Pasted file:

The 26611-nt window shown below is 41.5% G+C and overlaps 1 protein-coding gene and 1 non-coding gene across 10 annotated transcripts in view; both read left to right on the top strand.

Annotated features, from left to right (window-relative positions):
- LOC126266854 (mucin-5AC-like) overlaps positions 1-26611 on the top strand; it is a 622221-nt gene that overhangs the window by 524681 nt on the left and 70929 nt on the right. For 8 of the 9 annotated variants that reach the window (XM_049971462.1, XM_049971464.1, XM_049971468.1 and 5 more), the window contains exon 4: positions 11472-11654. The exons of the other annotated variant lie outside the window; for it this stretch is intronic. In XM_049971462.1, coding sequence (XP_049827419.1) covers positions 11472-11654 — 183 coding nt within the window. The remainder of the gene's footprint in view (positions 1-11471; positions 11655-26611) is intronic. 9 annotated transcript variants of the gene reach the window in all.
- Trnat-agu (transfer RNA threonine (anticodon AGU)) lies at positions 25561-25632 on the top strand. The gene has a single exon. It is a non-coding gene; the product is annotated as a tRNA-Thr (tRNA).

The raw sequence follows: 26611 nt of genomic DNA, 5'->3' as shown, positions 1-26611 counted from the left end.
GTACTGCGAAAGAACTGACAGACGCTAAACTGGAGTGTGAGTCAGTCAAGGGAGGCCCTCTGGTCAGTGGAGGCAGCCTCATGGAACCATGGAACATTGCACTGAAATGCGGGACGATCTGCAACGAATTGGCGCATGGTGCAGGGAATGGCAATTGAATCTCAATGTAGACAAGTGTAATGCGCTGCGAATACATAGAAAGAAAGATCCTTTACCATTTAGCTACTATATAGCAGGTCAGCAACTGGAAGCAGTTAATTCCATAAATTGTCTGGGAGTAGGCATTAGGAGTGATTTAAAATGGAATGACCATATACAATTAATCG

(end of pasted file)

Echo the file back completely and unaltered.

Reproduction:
The 26611-nt window shown below is 41.5% G+C and overlaps 1 protein-coding gene and 1 non-coding gene across 10 annotated transcripts in view; both read left to right on the top strand.

Annotated features, from left to right (window-relative positions):
- LOC126266854 (mucin-5AC-like) overlaps positions 1-26611 on the top strand; it is a 622221-nt gene that overhangs the window by 524681 nt on the left and 70929 nt on the right. For 8 of the 9 annotated variants that reach the window (XM_049971462.1, XM_049971464.1, XM_049971468.1 and 5 more), the window contains exon 4: positions 11472-11654. The exons of the other annotated variant lie outside the window; for it this stretch is intronic. In XM_049971462.1, coding sequence (XP_049827419.1) covers positions 11472-11654 — 183 coding nt within the window. The remainder of the gene's footprint in view (positions 1-11471; positions 11655-26611) is intronic. 9 annotated transcript variants of the gene reach the window in all.
- Trnat-agu (transfer RNA threonine (anticodon AGU)) lies at positions 25561-25632 on the top strand. The gene has a single exon. It is a non-coding gene; the product is annotated as a tRNA-Thr (tRNA).

The raw sequence follows: 26611 nt of genomic DNA, 5'->3' as shown, positions 1-26611 counted from the left end.
GTACTGCGAAAGAACTGACAGACGCTAAACTGGAGTGTGAGTCAGTCAAGGGAGGCCCTCTGGTCAGTGGAGGCAGCCTCATGGAACCATGGAACATTGCACTGAAATGCGGGACGATCTGCAACGAATTGGCGCATGGTGCAGGGAATGGCAATTGAATCTCAATGTAGACAAGTGTAATGCGCTGCGAATACATAGAAAGAAAGATCCTTTACCATTTAGCTACTATATAGCAGGTCAGCAACTGGAAGCAGTTAATTCCATAAATTGTCTGGGAGTAGGCATTAGGAGTGATTTAAAATGGAATGACCATATACAATTAATCG